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Class B AIS was designed as a less expensive alternative to Class A for both commercial and recreational vessels. This black-box system transmits at 2 watts and utilizes the carrier-sense, time-division, multiple-access (CSTDMA) system for channel access. Provided that open channel slots exist, Class B units update their vessel’s navigational information every 30 seconds. Class B units are not required to carry a dedicated monitor; instead, Class B information (NMEA 0183 compatible and sometimes NMEA 2000 compatible) is overlaid onto a multifunction display (MFD). This technology is currently being used widely by some commercial traffic in other countries, and it’s expected that the U.S. Coast Guard will mandate its use on certain types of commercial traffic this year.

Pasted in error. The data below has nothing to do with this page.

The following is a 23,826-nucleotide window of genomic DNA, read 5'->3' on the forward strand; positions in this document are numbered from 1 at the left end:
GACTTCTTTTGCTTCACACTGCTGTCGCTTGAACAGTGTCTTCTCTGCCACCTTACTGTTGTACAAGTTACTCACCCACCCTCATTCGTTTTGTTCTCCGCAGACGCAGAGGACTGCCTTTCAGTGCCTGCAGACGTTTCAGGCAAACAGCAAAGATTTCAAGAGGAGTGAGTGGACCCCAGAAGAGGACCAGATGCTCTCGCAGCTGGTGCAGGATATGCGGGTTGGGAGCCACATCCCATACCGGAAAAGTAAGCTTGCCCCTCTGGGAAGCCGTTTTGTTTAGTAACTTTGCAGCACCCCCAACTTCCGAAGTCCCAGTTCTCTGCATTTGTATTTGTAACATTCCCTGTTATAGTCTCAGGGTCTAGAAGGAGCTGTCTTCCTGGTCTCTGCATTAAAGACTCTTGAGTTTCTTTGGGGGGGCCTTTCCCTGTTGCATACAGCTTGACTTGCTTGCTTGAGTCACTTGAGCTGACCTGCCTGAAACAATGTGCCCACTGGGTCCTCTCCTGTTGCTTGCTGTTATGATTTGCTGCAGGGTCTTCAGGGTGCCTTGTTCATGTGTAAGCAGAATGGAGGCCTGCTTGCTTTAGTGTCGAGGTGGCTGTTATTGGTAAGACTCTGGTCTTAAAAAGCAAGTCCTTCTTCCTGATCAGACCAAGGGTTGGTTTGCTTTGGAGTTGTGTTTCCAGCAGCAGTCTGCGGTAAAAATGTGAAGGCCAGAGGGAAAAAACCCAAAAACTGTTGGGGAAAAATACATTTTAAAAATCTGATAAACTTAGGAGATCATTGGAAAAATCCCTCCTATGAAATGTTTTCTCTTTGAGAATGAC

Jorge Arroyo, a Coast Guard civilian engineer who has been instrumental in writing AIS regulations, says one of AIS’s main functions is to act like a caller ID on a phone. Capt. Skip Strong of the Penobscot Bay and River Pilots Association wholeheartedly agrees, noting that this is the biggest benefit to commercial traffic. “Instead of just seeing a [radar] target, I have something with a name on it,” Strong says. “I’m not just calling a sailboat off my bow — I’m calling a [specific] vessel.”

Not all professional mariners share enthusiasm for Class B AIS, however. Capt. R. William “Bill” Hughes III, an expert on radar and navigation projects with the Washington State Ferry System, says the introduction of Class B into the AIS system brought with it uncertainty for Class A users. “A fear of Class B is that a false sense of security may lure small-boat operators into riskier navigation decisions, by virtue of the fact that they’re now seen,” he says. “The ability to be seen doesn’t change the maneuverability of larger vessels.”